Celebrating the Real Cinco de Mayo
“What is Cinco de Mayo?” “Is it Independence Day?” “Let’s celebrate!?”
I get these questions asked to me a lot because as a teacher, students are always interested and wanting to have a “celebration day” rather than a grammar lesson. This year is different because we are not in school and we are not going to have a day to celebrate together. The question is left unanswered. What does Cinco de Mayo actually celebrate?
I come from a Mexican background where we have celebrated and cherish our Mexican culture in all the ways possible in the United States. We celebrate Independence Day, Day of the Dead and Three Kings Day, but we have never celebrated Cinco de Mayo. Why? When I went to school, we learned about the day, but we never celebrated it because it “didn’t happen in our city.” That was always the reason.
What is Cinco de Mayo?
Cinco de Mayo was the battle of Puebla, a city in the state of Mexico. The French were trying to take over the city and their goal was to take over a part of Mexico. Even though The French were clearly more prepared then the Mexican community, the Mexicans persisted and won the battle with little damage done to the Mexican people. According to many sources, the power and bravery was what helped the people of Puebla to beat the French army away from their land. They fought for their people and for their state, the battle literally only lasted a day! Crazy, right?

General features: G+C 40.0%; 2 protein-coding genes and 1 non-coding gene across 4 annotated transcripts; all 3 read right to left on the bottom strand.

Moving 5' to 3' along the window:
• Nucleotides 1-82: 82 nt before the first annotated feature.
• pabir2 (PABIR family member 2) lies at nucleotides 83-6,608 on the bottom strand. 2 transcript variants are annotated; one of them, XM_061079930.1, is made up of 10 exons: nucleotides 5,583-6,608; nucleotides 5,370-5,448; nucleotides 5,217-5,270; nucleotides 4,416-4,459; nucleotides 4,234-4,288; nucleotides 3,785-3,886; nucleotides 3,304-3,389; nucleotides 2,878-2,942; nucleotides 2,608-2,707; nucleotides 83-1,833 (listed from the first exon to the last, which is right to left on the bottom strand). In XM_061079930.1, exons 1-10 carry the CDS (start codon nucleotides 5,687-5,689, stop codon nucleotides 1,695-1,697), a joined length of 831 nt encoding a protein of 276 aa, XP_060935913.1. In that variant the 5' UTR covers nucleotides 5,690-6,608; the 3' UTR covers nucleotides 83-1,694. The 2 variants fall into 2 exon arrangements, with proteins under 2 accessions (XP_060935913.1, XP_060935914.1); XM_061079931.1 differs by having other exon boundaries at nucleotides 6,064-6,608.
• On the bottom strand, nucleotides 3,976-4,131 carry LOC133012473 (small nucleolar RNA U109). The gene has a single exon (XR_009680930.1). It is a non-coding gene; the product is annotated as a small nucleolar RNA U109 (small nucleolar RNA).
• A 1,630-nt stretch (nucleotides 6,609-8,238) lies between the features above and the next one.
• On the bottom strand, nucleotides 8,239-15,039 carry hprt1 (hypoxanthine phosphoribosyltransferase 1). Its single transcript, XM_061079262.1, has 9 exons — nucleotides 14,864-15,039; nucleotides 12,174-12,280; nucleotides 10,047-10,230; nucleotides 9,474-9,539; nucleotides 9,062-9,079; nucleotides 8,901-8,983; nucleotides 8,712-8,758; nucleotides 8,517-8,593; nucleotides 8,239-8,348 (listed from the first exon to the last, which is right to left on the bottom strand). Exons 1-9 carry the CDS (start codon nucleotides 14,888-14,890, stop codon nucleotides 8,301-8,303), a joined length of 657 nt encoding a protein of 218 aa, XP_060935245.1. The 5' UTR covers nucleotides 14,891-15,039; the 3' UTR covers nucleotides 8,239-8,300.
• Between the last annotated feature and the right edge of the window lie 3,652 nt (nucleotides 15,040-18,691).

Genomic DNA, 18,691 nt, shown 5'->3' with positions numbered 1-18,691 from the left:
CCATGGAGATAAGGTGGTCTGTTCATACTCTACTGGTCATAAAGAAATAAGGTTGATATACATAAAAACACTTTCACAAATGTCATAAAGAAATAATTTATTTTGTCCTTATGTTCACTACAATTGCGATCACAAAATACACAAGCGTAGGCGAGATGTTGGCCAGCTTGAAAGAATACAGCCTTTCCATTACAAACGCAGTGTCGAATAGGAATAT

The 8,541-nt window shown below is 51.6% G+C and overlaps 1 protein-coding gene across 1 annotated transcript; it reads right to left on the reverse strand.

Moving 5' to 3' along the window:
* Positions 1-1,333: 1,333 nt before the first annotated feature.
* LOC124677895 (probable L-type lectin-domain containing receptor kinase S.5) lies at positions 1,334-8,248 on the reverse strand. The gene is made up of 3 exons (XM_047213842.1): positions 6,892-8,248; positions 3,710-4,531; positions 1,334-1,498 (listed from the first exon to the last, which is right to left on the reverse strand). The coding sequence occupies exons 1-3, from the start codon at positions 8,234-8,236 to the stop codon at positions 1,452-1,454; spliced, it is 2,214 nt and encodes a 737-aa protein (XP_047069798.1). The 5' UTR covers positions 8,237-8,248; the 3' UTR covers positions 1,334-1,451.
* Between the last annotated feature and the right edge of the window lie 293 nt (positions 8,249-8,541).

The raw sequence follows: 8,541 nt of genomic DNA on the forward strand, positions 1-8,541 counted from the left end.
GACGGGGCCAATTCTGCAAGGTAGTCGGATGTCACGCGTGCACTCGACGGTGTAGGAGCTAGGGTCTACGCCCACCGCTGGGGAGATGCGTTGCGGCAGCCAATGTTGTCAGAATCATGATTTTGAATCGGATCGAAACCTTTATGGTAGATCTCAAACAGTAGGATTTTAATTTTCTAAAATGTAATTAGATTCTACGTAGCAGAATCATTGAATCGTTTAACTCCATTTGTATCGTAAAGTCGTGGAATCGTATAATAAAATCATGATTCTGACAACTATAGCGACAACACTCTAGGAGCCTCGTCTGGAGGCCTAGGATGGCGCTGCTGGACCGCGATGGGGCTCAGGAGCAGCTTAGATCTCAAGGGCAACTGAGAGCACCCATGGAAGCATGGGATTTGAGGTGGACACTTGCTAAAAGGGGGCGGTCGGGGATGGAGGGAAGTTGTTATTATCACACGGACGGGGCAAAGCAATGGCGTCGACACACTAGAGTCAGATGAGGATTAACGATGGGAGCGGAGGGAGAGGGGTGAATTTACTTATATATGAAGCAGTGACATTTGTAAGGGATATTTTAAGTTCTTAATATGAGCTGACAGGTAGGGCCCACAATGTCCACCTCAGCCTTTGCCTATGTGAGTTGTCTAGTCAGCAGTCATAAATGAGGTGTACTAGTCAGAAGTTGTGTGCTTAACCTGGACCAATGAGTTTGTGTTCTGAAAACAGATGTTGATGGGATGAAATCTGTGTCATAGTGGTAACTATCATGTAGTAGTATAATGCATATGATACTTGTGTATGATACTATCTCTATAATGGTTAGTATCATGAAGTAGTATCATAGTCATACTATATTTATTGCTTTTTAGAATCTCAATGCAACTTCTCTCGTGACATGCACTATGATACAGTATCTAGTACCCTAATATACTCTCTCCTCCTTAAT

How to Celebrate Cinco de Mayo During COVID-19
So, what can we do if we want to celebrate Cinco de Mayo? If anything, I would say celebrate by talking about it. Read about the event. Do a quick online search to watch videos sharing how Puebla defeated the French on this day. The Mexican culture is rich and full of ways to immerse yourself in it. Want to feel like you’re in Mexico? Support a Mexican restaurant by ordering some take out. Drink some Horchata! Listen to folkloric/typical Mexican music. One thing that I did learn and do tell the people around me is that Mexico does not stop for this day because it is just a regular day, but to Puebla it isn’t. It’s the day they protected and saved their city. It’s a day to remember and to cherish our land and to be proud. So, what do you say? Let’s celebrate!
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Karina Suarez Luna
Karina Suarez Luna is a Spanish teacher at Des Moines Public Schools. She has been working for DMPS for four years. Karina studied and graduated from Central College in 2016. Go Dutch! I am not a blogger. I am a teacher and am always trying to find new ways to contribute to my community.